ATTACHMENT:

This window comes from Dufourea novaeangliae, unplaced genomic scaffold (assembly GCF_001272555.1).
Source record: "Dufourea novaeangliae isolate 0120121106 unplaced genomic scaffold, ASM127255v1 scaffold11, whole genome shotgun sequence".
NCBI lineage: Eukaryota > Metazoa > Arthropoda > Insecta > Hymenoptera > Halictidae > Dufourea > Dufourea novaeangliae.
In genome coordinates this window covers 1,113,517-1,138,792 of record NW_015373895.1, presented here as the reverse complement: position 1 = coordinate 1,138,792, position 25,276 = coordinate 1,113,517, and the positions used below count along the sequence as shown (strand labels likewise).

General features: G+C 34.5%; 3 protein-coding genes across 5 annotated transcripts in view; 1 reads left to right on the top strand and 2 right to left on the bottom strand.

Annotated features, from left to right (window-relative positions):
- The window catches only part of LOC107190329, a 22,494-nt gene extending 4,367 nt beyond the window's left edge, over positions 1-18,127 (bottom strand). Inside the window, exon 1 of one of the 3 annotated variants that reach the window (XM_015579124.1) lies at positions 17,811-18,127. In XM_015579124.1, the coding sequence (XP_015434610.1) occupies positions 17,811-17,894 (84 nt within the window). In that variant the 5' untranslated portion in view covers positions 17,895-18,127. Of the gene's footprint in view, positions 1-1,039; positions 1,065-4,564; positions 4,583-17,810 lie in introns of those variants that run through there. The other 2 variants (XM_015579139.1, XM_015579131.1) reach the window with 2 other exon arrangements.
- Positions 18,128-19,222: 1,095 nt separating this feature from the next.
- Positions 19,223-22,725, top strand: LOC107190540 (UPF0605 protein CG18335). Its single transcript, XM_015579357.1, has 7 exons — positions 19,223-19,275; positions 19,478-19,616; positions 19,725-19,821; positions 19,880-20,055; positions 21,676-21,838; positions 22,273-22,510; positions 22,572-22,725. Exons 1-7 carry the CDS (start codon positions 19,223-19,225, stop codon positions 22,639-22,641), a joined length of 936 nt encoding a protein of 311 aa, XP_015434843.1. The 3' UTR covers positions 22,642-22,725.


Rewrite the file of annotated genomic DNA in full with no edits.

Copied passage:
This window comes from Dufourea novaeangliae, unplaced genomic scaffold (assembly GCF_001272555.1).
Source record: "Dufourea novaeangliae isolate 0120121106 unplaced genomic scaffold, ASM127255v1 scaffold11, whole genome shotgun sequence".
NCBI lineage: Eukaryota > Metazoa > Arthropoda > Insecta > Hymenoptera > Halictidae > Dufourea > Dufourea novaeangliae.
In genome coordinates this window covers 1,113,517-1,138,792 of record NW_015373895.1, presented here as the reverse complement: position 1 = coordinate 1,138,792, position 25,276 = coordinate 1,113,517, and the positions used below count along the sequence as shown (strand labels likewise).

General features: G+C 34.5%; 3 protein-coding genes across 5 annotated transcripts in view; 1 reads left to right on the top strand and 2 right to left on the bottom strand.

Annotated features, from left to right (window-relative positions):
- The window catches only part of LOC107190329, a 22,494-nt gene extending 4,367 nt beyond the window's left edge, over positions 1-18,127 (bottom strand). Inside the window, exon 1 of one of the 3 annotated variants that reach the window (XM_015579124.1) lies at positions 17,811-18,127. In XM_015579124.1, the coding sequence (XP_015434610.1) occupies positions 17,811-17,894 (84 nt within the window). In that variant the 5' untranslated portion in view covers positions 17,895-18,127. Of the gene's footprint in view, positions 1-1,039; positions 1,065-4,564; positions 4,583-17,810 lie in introns of those variants that run through there. The other 2 variants (XM_015579139.1, XM_015579131.1) reach the window with 2 other exon arrangements.
- Positions 18,128-19,222: 1,095 nt separating this feature from the next.
- Positions 19,223-22,725, top strand: LOC107190540 (UPF0605 protein CG18335). Its single transcript, XM_015579357.1, has 7 exons — positions 19,223-19,275; positions 19,478-19,616; positions 19,725-19,821; positions 19,880-20,055; positions 21,676-21,838; positions 22,273-22,510; positions 22,572-22,725. Exons 1-7 carry the CDS (start codon positions 19,223-19,225, stop codon positions 22,639-22,641), a joined length of 936 nt encoding a protein of 311 aa, XP_015434843.1. The 3' UTR covers positions 22,642-22,725.